Comic colour and light effects
Mitch Breitweiser powers up your painting technique, revealing how to achieve dynamic colour and light by using brush and layer modes
Brush and layer styles are key, says Mitch Breitweiser.
olour has been on my mind
C recently. You see, I’m lucky enough to share a studio with the best colour artist in the comic book business, Elizabeth Breitweiser. She’s my wife, so I may be biased (I’m not). Both of us love to paint, even though we apply it in different ways, but we also love to share the little tricks we learn along the way. I have to give her due credit for some of the techniques used in this workshop. So here, I’ll be expropriating some of the our techniques, including how we use brush and layer effects to create dramatic lighting and unique colour harmonies. I’ll be approaching this digital piece in a more impressionistic way: leaving the initial drawing fairly loose, deconstructing and reconstructing the forms, layering colour and texture, and manipulating the light as I go. Hopefully, it’ll be a constant process of discovery that doesn’t become bogged down in the process.
One thing that you might find surprising is how few (if any) layers I paint with. Perhaps I’m just a little oldfashioned, but my brain reaches a saturation point with layers where they become counter-intuitive to the thrillseeking nature of my creative impulses. I simply merge them all down and paint on. It’s not that you can’t make great art with 40 layers – it’s that I can’t. I’m a painter and I want to paint… just with the convenience of the Undo command!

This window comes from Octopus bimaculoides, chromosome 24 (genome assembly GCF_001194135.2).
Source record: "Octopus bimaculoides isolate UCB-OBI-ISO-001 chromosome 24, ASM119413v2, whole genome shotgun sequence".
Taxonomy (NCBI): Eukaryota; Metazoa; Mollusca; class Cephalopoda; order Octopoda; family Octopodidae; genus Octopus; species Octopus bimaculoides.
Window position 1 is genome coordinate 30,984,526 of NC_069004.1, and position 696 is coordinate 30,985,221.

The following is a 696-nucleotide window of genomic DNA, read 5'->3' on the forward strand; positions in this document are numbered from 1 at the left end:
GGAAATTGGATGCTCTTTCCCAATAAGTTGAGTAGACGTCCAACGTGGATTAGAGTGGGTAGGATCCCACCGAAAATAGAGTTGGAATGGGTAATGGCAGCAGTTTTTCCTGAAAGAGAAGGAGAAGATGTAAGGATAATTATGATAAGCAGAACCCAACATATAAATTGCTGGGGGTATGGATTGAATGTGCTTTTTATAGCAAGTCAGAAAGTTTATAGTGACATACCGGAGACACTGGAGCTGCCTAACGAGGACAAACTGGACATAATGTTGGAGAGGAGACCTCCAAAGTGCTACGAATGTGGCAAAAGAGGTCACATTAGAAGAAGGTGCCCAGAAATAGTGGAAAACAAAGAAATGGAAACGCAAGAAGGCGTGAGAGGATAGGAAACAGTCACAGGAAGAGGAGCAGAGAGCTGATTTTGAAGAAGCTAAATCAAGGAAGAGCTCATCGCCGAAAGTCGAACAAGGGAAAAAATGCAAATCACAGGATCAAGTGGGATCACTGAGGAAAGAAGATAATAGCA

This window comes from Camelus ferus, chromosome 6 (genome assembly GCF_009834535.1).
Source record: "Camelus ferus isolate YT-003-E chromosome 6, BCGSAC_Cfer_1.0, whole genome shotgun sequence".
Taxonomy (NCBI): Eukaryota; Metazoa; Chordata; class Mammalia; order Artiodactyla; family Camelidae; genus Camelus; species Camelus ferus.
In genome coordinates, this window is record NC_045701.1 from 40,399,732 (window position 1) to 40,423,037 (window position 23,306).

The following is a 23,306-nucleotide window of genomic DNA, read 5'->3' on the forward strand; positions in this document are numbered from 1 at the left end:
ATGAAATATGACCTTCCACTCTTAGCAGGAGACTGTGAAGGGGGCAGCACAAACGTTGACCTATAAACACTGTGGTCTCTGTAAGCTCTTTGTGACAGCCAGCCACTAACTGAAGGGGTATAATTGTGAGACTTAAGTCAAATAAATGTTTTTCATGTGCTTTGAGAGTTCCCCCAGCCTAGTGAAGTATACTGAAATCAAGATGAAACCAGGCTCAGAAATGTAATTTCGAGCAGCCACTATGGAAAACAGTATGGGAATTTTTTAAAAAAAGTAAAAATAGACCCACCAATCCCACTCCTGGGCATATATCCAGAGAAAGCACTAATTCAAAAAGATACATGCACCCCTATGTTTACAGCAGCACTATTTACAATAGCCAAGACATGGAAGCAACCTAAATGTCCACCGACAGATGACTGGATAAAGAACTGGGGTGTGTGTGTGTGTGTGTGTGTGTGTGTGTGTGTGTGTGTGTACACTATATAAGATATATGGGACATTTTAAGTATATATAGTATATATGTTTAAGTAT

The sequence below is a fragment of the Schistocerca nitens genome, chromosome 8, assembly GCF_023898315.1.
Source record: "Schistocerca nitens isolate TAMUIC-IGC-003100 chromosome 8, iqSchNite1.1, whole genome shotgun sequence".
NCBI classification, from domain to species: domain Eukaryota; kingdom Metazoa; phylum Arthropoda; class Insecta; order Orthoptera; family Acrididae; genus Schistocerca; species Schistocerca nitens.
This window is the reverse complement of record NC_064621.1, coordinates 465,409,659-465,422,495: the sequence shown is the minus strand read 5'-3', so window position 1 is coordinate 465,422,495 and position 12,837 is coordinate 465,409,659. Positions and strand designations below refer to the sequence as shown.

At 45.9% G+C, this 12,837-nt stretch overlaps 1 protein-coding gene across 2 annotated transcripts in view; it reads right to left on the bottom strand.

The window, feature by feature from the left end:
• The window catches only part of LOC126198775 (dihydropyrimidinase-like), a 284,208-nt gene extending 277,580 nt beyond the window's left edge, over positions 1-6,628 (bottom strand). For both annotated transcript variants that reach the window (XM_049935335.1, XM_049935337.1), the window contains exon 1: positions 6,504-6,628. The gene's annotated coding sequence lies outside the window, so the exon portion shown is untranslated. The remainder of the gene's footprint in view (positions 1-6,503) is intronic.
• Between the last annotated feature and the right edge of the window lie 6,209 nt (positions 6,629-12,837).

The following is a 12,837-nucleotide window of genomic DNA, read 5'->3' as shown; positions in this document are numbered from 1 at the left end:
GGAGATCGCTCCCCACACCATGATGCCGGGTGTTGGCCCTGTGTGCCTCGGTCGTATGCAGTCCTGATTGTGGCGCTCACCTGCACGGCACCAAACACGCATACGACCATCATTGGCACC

Sketch a raw and unfiltered rough
The objective of this stage is to get that idea out of your head and on to the canvas as quickly and expressively as possible, without sweating the details. In this case, It’s Captain America, shield poised for action, in a dramatically lit and rubble-strewn scene. I’m still unsure who to pit Cap against, so I leave the opposing side of the pillar unresolved for now.
Carving out the light
Using my custom broad triangle brush, I push the paint around until the mid-tones and highlights separate and begin to inform the major forms. I scribble in some framing lines as I go, and lock in the basic compositional elements.